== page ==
Alongside the piece on Alan Turing, I also have another short article in Third Way this month as part of their ‘icon of the month’ series. Following the much-feted launch of the iPad, it’s about Apple.
Apple are an increasingly intriguing company. They are a huge multinational – bigger than Sony or Samsung – yet constantly define themselves as the trendy outsiders, in opposition to the fat hulking mass that is Microsoft. As Steve Jobs said recently (thanks to Tomal Price for sending me the quote) ‘why join the navy when you can be a pirate?‘
I’d argue that Apple are much closer to being navy boys than anyone would like to admit, and that the ‘outsider’ image is simply a clever piece of corporate spin to make people feel edgy and excited.
In the article I try to look a bit at Apple via the history of their logo. For Apple, this logo-come-halo is all-important. Subtly adorning every product, the Apple device has naturally undergone a transformation in parallel to the corporate image that they want to project. The original logo was an etching of Newton sitting under a tree: nerdy, earnest and complex:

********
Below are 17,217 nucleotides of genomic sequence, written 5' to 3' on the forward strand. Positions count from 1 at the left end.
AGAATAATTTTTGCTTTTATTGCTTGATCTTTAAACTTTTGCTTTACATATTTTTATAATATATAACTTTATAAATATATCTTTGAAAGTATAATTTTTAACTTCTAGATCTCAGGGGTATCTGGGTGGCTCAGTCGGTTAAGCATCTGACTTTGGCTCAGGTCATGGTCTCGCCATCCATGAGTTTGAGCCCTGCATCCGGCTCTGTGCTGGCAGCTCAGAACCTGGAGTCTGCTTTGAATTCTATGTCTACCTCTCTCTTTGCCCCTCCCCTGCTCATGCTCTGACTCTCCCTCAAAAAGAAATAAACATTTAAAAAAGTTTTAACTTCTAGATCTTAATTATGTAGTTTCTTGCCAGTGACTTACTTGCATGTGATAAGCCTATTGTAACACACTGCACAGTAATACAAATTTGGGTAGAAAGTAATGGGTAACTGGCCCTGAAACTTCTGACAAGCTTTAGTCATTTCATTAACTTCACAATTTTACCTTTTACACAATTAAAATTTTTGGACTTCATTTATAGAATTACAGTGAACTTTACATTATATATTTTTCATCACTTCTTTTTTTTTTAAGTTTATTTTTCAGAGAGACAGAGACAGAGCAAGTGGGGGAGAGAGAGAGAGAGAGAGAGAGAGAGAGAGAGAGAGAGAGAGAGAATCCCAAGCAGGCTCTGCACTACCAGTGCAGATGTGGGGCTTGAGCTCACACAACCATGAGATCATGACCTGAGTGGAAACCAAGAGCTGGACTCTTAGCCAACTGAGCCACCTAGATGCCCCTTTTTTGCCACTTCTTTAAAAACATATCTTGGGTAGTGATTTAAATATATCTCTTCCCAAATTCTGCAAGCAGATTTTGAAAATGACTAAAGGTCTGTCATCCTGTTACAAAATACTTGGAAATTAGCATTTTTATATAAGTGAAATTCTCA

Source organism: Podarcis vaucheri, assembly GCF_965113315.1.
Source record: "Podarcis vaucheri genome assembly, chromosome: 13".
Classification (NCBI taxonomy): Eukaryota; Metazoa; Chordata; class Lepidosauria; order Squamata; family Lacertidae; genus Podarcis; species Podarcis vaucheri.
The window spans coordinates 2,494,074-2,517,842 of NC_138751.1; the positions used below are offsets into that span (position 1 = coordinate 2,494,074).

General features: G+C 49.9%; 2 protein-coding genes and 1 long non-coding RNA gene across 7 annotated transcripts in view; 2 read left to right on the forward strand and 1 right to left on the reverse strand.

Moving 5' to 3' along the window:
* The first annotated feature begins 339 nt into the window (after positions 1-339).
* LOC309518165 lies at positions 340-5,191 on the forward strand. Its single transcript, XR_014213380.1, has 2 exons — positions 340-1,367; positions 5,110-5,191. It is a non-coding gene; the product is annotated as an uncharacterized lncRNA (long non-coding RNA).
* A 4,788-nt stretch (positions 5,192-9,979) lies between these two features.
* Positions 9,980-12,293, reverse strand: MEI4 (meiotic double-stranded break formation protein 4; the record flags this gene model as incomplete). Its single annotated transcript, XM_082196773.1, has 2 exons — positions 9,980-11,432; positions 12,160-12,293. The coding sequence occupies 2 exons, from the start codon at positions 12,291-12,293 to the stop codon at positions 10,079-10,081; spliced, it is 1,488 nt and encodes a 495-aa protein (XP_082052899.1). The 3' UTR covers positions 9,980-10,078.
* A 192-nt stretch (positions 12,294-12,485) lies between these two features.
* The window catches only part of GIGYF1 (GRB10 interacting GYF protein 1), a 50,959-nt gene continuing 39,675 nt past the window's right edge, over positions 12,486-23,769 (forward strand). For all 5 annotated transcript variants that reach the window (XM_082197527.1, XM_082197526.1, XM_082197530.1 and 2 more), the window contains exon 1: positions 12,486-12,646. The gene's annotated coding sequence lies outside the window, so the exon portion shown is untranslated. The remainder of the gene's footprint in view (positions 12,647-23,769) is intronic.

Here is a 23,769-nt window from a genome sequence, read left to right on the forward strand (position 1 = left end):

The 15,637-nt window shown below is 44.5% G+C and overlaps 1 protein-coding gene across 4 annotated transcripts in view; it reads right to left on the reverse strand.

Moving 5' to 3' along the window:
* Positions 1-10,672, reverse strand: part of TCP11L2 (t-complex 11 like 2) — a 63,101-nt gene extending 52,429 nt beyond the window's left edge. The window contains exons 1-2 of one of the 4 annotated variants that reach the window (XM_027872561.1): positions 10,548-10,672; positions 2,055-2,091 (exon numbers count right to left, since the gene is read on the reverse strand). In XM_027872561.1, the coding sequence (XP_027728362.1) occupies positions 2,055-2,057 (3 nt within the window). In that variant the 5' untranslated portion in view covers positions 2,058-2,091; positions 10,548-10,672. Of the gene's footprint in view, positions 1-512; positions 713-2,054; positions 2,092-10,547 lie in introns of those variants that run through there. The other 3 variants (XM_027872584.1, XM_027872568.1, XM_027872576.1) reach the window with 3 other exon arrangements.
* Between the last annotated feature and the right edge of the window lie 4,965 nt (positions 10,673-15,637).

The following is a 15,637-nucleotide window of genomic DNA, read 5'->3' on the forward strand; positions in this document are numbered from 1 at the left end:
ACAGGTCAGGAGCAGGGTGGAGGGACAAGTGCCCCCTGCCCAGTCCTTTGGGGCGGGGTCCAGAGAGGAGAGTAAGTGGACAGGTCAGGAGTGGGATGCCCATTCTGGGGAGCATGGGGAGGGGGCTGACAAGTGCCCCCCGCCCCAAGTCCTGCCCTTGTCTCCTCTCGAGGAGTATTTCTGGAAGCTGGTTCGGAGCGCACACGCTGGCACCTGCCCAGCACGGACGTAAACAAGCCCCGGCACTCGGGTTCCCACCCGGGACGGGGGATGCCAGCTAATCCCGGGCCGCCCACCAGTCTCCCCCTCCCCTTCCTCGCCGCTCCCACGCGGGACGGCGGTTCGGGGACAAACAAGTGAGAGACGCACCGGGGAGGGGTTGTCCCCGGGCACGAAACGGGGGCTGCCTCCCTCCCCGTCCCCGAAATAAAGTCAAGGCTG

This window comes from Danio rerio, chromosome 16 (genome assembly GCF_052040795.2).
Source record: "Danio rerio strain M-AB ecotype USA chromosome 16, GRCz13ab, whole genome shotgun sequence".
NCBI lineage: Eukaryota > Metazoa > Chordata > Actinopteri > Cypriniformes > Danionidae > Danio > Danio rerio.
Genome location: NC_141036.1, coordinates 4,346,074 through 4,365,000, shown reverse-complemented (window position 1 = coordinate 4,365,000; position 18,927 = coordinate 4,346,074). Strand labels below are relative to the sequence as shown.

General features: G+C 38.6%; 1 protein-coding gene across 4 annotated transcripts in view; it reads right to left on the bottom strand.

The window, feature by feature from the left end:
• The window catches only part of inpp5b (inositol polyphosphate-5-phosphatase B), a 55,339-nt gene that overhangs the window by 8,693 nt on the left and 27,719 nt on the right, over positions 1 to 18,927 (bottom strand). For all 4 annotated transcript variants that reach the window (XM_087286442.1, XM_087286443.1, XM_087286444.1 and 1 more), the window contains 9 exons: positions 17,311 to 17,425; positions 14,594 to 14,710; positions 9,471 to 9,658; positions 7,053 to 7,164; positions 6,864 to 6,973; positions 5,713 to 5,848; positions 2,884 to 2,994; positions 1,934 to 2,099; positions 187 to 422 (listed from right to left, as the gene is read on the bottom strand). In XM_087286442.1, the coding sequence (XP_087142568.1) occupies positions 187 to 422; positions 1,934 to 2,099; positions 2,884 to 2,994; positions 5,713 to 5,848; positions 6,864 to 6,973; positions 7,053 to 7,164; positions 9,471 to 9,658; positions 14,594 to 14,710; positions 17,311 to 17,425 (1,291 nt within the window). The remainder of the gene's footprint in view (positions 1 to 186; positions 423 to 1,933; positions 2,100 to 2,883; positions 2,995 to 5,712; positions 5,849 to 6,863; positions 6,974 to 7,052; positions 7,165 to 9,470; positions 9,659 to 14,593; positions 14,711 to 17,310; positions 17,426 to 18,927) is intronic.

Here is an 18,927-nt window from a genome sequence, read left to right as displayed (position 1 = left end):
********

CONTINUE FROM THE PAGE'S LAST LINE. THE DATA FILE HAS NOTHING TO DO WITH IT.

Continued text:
This evolved into the rainbow shades of a bitten apple – which Jobs thought would present a friendly image: the computer as helper.
Now the colours have gone, and all is flattened. Thin, sensual, intelligently simple, sleek… The logos speaks clearly, and we see our own values mirrored in the shiny new surfaces it decorates.
Jobs is clear, the bite on the Apple logo was to stop it looking like an orange. But this particular fruit has always been rich in meaning. The bitten apple is the birth of knowledge and the end of innocence, perhaps even the birth of the ‘i’.
Yet it is also the beginning of something remarkable, and one cannot fail to be caught up in the technologically optimistic world that Jobs presents to the faithful: everything will be alright. He has created, and from the chaos of the modern digital life, he wants us to see that what he has made for us is good.
This is what Apple do so very well: they sell us our desires. Like the icons of old, we will gaze into our iPads wanting solace and communion and equilibrium and connection. What exactly they will offer us is, as yet, unknown, but without disappointment there will be no more demand.
So while few have actually put their hands on one yet, we can guarantee one thing about gazing into the dark glass of the iPad: after the initial rush, it will be disappointing. It won’t heal us.
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